A Nov. 12 e-cigarette summit at the Royal Society in London featured a range of views on European prospects for these new products.
Tobacco harm reduction proponents included Clive Bates, Robert West, Jacques Le Houezec, Konstantinos Farsalinos, Jean Francois Etter and Antoine Flahault. One presenter summarized the Swedish experience with snus as population-level proof that safer smoke-free products save lives. He used my published study showing that there were 172,000 deaths from lung cancer – the sentinel disease of smoking – in the European Union in 2002. If all men in the EU had smoked like Swedes, there would have been only 80,000 lung cancer deaths.
A summit attendee asked if I could update that analysis with more recent data. In fact, the World Health Organization and the International Agency for Research on Cancer now have 2009 lung cancer mortality information for 27 of the 28 EU countries (Cyprus is the only exception). I have calculated the number of lung cancer deaths among men that would have occurred at Swedish smoking rates for all of these countries.
Sweden’s lung cancer rate is still the lowest in the EU by a long shot, at 68 deaths per 100,000 men age 45+ years. Finland’s is the next lowest at 102, which is interesting because snus is still used in some parts of that country, despite its prohibition. In contrast, Hungary and Poland have the highest rates, at 278 and 222 respectively.
For perspective, two non-EU countries are worth mentioning. The lung cancer mortality rate in Norway, where snus has contributed to reduced smoking (discussed here and here) was 121, which would have been fourth in the EU. The rate in the United States, where tobacco harm reduction has been trashed by prohibitionists, was 138, which would have placed it tenth, behind Sweden.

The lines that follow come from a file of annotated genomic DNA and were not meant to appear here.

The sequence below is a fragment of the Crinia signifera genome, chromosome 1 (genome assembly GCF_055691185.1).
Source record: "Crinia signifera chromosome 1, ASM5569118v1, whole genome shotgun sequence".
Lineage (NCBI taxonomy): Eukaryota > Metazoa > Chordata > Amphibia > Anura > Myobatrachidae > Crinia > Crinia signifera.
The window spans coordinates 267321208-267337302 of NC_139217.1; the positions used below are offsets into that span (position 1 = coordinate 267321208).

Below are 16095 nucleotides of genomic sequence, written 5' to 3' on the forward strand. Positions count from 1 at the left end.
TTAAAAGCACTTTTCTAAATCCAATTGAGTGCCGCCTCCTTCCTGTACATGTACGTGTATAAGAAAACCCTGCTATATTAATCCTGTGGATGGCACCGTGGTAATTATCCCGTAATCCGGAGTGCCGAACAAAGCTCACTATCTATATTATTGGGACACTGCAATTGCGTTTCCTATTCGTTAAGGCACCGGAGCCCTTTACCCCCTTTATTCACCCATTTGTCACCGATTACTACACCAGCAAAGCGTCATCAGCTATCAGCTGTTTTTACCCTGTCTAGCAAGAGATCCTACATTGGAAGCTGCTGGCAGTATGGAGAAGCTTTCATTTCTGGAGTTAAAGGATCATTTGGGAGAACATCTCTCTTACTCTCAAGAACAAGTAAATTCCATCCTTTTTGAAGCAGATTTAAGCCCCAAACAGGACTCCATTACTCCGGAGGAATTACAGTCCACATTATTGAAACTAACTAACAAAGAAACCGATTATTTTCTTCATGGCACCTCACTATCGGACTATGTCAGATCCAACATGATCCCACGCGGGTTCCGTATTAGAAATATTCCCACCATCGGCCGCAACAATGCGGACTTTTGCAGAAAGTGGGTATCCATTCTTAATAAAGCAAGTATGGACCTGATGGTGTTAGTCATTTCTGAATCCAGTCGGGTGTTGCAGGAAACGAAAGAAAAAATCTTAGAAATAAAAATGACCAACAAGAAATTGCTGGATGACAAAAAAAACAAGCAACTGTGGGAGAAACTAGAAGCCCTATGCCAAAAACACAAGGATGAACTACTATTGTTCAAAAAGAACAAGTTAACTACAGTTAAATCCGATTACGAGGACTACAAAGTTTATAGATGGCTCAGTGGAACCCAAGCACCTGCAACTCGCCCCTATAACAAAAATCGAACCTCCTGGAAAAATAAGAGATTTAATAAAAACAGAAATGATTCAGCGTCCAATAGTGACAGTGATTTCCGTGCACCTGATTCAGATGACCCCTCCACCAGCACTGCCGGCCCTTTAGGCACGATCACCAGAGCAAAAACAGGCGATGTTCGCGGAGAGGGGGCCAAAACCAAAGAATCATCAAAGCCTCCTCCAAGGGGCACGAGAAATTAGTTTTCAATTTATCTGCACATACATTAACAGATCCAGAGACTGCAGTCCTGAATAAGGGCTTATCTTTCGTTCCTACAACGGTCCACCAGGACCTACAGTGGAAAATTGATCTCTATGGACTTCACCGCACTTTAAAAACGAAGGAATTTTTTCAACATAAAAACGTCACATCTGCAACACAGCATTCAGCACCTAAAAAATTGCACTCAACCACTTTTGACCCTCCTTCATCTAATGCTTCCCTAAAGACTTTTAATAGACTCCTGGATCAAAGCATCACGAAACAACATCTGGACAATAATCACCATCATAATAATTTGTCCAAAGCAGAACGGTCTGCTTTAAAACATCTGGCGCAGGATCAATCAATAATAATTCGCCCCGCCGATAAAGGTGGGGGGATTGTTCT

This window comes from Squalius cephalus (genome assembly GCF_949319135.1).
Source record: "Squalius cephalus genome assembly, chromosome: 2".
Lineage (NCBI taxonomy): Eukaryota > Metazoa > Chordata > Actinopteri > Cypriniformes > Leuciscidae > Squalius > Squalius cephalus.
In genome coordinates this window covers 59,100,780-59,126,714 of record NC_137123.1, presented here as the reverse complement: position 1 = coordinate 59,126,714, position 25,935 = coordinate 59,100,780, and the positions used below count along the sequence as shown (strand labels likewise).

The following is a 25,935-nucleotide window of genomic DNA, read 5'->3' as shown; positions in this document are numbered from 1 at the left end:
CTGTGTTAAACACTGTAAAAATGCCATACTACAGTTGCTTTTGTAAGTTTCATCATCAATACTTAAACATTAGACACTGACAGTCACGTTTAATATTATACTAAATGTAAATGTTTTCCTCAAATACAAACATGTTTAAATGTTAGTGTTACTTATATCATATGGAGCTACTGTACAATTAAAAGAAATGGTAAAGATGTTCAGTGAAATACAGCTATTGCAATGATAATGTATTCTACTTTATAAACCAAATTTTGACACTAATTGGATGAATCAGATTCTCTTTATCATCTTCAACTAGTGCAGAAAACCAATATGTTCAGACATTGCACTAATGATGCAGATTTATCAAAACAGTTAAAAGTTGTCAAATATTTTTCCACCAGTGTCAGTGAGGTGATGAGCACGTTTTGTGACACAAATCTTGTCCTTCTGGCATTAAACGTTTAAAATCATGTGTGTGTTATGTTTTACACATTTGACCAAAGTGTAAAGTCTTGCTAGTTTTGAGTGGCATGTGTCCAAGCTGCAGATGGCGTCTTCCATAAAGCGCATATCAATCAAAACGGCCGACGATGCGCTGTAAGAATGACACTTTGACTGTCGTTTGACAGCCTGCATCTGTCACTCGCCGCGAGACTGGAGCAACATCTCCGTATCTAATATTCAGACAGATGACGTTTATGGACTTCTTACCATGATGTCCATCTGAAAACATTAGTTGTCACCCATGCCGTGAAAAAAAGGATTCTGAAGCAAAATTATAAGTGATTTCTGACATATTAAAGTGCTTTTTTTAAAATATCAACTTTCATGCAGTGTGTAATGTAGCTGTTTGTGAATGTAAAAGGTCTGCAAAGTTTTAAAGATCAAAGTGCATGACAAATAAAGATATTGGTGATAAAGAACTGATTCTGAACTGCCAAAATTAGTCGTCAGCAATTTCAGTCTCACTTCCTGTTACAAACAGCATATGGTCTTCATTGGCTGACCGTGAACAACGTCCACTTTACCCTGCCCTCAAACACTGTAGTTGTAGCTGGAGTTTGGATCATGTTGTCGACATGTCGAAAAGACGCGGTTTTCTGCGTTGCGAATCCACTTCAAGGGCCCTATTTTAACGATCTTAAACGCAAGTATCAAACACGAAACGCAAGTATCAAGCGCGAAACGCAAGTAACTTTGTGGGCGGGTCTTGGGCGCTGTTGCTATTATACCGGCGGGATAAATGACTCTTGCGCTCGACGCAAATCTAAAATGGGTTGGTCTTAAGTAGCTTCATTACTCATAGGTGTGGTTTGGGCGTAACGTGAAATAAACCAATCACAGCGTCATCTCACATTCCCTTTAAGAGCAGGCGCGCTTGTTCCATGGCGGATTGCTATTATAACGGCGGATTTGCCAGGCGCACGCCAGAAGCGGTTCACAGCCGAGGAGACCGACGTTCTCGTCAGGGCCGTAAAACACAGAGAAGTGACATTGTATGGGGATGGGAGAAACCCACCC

In the EU, the 2009 Swedish lung cancer rate was 12 percent lower than in 2002. This is consistent with declines in most countries’ rates, ranging from -3 percent in Hungary (from 287 in 2002 to 278 in 2009) to -20 percent in Estonia (from 227 to 181) and Malta (from 158 to 126).
While the declines may appear modest or even impressive, the lung cancer death toll among European men of 183,423 is intolerable. The EU continues to ban snus everywhere except Sweden. The price for this appalling policy: 99,086 avoidable lung cancer deaths per year, plus more from other smoking-related diseases.
Considering that 91 percent of lung cancer deaths are attributed to smoking, and lung cancer accounts for only 31 percent of all smoking-attributable deaths among men in the EU, the toll from smoking among men in these EU countries is 538,435.
At the Swedish rate, the toll would be 247,570. That makes the net cost of the EU snus ban 290,865 deaths (assuming that all EU male smokers would adopt snus as successfully as Swedish males).
Recently the European Parliament voted on a new tobacco directive; the results make smokers both losers and winners. Parliament continued the snus ban but struck down a provision that would have suppressed e-cigarette access. As Clive Bates noted, “the snus ban tells us that evidence, analysis and even concern for human life are not always that influential in way the EU makes policy.”
The EU snus ban is indefensible and immoral.
|Lung Cancer Mortality Rates*, Numbers of Deaths, and Numbers Expected at Swedish Rates Among Men 45+ Years in 27 European Countries, 2009|
|Country||Rate*||Deaths||Deaths at Swedish Rate|
*Deaths per 100,000 men per year, age-adjusted to the World Standard Population. Note: Croatia was not an EU member in 2009.